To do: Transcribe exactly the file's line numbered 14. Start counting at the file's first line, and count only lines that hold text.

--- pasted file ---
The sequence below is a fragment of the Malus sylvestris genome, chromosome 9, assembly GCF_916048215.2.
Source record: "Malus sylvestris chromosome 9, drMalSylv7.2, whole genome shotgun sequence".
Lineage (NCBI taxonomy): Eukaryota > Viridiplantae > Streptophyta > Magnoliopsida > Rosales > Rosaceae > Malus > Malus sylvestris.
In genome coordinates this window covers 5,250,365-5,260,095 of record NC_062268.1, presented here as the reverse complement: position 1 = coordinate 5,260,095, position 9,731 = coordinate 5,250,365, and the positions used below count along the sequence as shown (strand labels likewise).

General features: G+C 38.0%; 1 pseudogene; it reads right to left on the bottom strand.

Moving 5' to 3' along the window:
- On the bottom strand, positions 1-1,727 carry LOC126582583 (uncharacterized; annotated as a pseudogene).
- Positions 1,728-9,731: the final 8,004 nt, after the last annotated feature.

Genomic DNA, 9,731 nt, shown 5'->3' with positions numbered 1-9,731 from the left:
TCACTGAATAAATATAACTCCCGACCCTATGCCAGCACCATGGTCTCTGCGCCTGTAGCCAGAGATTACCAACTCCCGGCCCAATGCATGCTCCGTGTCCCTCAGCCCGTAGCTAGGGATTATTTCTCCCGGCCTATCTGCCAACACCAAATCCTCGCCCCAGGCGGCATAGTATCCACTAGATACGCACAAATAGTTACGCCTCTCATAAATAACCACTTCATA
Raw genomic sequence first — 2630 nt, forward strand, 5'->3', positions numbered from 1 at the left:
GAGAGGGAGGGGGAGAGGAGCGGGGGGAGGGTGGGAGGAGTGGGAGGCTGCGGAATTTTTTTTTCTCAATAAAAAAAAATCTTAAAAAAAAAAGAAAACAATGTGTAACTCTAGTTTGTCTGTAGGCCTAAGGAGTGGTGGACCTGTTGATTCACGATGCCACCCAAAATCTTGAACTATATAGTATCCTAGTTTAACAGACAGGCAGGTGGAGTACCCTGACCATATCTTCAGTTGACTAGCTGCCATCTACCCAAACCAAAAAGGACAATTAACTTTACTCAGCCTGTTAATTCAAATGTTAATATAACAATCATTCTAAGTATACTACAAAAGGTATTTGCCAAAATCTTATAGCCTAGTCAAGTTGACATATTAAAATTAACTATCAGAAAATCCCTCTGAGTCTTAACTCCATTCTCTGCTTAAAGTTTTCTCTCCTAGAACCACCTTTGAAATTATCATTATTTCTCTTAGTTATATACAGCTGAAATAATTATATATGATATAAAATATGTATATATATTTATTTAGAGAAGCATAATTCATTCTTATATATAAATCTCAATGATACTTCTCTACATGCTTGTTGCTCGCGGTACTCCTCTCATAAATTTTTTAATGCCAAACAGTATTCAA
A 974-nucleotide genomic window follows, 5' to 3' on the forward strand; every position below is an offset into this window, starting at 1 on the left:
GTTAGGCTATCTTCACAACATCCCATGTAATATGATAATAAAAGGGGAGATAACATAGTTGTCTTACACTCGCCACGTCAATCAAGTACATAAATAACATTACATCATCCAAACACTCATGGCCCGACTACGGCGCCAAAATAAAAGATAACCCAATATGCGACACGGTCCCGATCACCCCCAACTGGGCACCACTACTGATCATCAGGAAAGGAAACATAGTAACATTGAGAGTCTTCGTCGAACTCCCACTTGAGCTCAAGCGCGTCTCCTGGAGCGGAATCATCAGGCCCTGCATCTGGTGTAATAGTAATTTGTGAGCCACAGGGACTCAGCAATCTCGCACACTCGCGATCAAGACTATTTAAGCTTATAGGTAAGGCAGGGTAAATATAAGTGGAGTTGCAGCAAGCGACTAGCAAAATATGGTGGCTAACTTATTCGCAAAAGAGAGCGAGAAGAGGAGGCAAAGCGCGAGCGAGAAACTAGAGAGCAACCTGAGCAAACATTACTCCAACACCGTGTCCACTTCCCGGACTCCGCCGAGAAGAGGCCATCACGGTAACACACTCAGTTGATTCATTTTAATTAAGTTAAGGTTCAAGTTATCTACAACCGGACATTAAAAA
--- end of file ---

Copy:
GTTAGGCTATCTTCACAACATCCCATGTAATATGATAATAAAAGGGGAGATAACATAGTTGTCTTACACTCGCCACGTCAATCAAGTACATAAATAACATTACATCATCCAAACACTCATGGCCCGACTACGGCGCCAAAATAAAAGATAACCCAATATGCGACACGGTCCCGATCACCCCCAACTGGGCACCACTACTGATCATCAGGAAAGGAAACATAGTAACATTGAGAGTCTTCGTCGAACTCCCACTTGAGCTCAAGCGCGTCTCCTGGAGCGGAATCATCAGGCCCTGCATCTGGTGTAATAGTAATTTGTGAGCCACAGGGACTCAGCAATCTCGCACACTCGCGATCAAGACTATTTAAGCTTATAGGTAAGGCAGGGTAAATATAAGTGGAGTTGCAGCAAGCGACTAGCAAAATATGGTGGCTAACTTATTCGCAAAAGAGAGCGAGAAGAGGAGGCAAAGCGCGAGCGAGAAACTAGAGAGCAACCTGAGCAAACATTACTCCAACACCGTGTCCACTTCCCGGACTCCGCCGAGAAGAGGCCATCACGGTAACACACTCAGTTGATTCATTTTAATTAAGTTAAGGTTCAAGTTATCTACAACCGGACATTAAAAA